Videogames and the stars have always been connected. Lovers of computers and engineering have long recognized aeronautics as king, their imaginations ensnared by the great unchartable dream of conquering the worlds beyond Earth. It should come as no surprise, then, that one of the great breakthroughs in gaming was the simulation of an entire universe and a story that puts the player in the role of interstellar explorer. Enter Starflight.
In 1983, the Commodore 64 reigned supreme and Paul Reiche's Archon was taking the home computer world by storm. Rod McConnell, a pilot and entrepreneur, approached his racquetball partner Joe Ybarra, a producer at Electronic Arts, with the notion of making a computer game. Dave Boulton, an experienced programmer and colleague, had an idea about using Mandelbrot math to create a fractally generated universe that players could explore infinitely. McConnell, no developer himself, hired Boulton, engineering student Alec Kercso, programmer Bob "Doc" Gonsalves and later Greg Johnson and Tim C. Lee to form Binary Systems. None of them had ever made a game before.
Johnson had just finished a degree in bio-linguistics at the University of California at San Diego - a hybrid of animal cognition, Asian philosophy and computer programming - when he took the job with McConnell. Kersco, then an engineering student whose father knew McConnell, was his roommate. Kersco had been working on the game at home on an Atari 800, but wouldn't talk about what it was. When Johnson finally got an interview with McConnell, he showed off a set of hobby game designs on graph paper and a comic called Samurai Spaceman. They hired him, he says, "for next to nothing." He borrowed about $15,000 from a friend to make enough money to rent an apartment in Burlingame, California, where Binary Systems was located. "I didn't think I was going to be doing it for long," he says. "My mom was really disappointed. She didn't know what the heck I was doing."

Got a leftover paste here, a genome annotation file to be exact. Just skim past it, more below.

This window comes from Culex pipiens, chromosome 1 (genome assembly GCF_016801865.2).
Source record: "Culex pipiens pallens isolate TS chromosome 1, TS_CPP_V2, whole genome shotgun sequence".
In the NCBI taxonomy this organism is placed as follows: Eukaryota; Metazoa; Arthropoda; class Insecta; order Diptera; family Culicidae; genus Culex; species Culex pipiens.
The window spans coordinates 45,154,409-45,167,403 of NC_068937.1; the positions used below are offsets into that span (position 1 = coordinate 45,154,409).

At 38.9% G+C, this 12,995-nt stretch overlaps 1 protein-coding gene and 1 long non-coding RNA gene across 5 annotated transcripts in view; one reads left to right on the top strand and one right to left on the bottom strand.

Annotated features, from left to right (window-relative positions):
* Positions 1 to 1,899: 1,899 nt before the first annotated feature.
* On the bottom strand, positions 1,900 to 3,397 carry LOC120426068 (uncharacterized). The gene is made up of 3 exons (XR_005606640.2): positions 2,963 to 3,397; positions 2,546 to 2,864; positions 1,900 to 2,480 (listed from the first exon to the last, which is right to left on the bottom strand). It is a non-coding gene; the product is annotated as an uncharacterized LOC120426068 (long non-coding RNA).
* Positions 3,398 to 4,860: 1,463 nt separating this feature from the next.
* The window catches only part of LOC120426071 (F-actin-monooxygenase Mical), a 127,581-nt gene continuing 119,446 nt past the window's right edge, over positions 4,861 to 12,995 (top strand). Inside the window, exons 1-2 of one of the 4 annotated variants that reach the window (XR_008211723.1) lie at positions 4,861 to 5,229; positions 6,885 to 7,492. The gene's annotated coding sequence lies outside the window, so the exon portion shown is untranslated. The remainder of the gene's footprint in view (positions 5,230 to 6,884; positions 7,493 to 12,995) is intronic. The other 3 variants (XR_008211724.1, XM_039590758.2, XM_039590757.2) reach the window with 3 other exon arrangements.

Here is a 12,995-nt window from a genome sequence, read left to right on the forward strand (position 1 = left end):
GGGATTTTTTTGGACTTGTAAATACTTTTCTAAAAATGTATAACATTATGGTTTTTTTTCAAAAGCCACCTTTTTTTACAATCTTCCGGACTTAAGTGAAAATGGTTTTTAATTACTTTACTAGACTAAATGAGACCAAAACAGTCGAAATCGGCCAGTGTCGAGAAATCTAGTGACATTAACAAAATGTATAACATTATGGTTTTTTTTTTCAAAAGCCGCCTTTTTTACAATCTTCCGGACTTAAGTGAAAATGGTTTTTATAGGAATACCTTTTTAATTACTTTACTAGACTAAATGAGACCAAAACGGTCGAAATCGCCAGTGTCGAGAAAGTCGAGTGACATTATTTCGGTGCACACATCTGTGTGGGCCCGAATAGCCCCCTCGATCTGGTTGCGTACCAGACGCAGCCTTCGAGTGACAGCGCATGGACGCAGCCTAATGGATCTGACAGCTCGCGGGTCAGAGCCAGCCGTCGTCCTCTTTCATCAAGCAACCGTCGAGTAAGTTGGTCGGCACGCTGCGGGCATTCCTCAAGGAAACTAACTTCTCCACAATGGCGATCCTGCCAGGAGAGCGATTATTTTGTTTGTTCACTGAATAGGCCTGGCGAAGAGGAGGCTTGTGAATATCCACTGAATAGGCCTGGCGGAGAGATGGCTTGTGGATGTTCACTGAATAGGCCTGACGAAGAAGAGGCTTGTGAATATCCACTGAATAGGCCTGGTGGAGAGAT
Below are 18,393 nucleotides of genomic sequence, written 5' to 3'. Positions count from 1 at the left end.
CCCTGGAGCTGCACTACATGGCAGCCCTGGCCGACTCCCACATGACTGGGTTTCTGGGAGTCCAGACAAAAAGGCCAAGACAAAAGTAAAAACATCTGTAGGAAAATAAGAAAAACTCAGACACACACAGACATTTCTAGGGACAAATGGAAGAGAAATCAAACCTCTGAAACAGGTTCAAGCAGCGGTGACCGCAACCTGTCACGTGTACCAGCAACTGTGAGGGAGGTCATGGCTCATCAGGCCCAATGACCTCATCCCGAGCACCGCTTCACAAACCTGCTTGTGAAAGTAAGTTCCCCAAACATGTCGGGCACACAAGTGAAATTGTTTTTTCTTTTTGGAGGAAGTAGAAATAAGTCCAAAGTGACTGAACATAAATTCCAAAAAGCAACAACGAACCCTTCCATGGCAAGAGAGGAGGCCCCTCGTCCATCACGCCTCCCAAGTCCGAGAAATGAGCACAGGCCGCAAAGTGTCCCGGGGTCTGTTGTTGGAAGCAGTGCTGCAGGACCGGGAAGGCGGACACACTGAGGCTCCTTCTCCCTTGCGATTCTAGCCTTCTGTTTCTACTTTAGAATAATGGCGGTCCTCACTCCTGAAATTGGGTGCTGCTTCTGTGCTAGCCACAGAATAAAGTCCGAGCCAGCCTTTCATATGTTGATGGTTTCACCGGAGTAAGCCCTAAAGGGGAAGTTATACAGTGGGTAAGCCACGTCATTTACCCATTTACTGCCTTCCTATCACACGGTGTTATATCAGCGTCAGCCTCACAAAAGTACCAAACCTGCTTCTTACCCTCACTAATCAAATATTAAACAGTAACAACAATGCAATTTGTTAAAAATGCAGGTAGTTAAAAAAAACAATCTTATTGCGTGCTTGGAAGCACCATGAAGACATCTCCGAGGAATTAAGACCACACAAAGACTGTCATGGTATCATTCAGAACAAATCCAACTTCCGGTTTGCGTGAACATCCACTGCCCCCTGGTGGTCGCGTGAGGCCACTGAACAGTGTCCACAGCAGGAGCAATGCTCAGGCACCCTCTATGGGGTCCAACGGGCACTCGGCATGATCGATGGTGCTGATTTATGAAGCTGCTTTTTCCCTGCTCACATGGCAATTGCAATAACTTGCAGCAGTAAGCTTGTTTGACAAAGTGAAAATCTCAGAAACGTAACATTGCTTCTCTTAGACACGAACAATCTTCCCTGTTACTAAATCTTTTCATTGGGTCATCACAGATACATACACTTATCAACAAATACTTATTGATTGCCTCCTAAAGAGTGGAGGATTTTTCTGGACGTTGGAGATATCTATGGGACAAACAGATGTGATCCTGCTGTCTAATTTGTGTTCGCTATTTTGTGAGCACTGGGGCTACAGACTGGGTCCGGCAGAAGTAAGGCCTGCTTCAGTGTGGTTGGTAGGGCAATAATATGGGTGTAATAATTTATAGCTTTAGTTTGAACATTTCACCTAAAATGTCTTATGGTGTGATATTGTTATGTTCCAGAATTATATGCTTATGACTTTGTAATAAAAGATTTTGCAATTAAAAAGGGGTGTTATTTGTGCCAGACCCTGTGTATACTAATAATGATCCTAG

Neither did the team. But when the project finally reached its conclusion, the numbers spoke for themselves: 16 colors, two diskettes (360K each), 800 planets, three years of development, eight alien races, six system ports and over 1 million copies sold - a platinum achievement and a breakthrough for home computer games. In 1987, Computer Gaming World called it "the best science fiction game available on computer," and in 1988 science fiction writer Orson Scott Card introduced videogame commentary into his Fantasy and Science Fiction book review to say of it, "Starflight is the first science fiction computer game that actually gives you something of the experience of roaming through the galaxy. ... I have found this game obsessively fascinating - and the graphics and player interface are superb."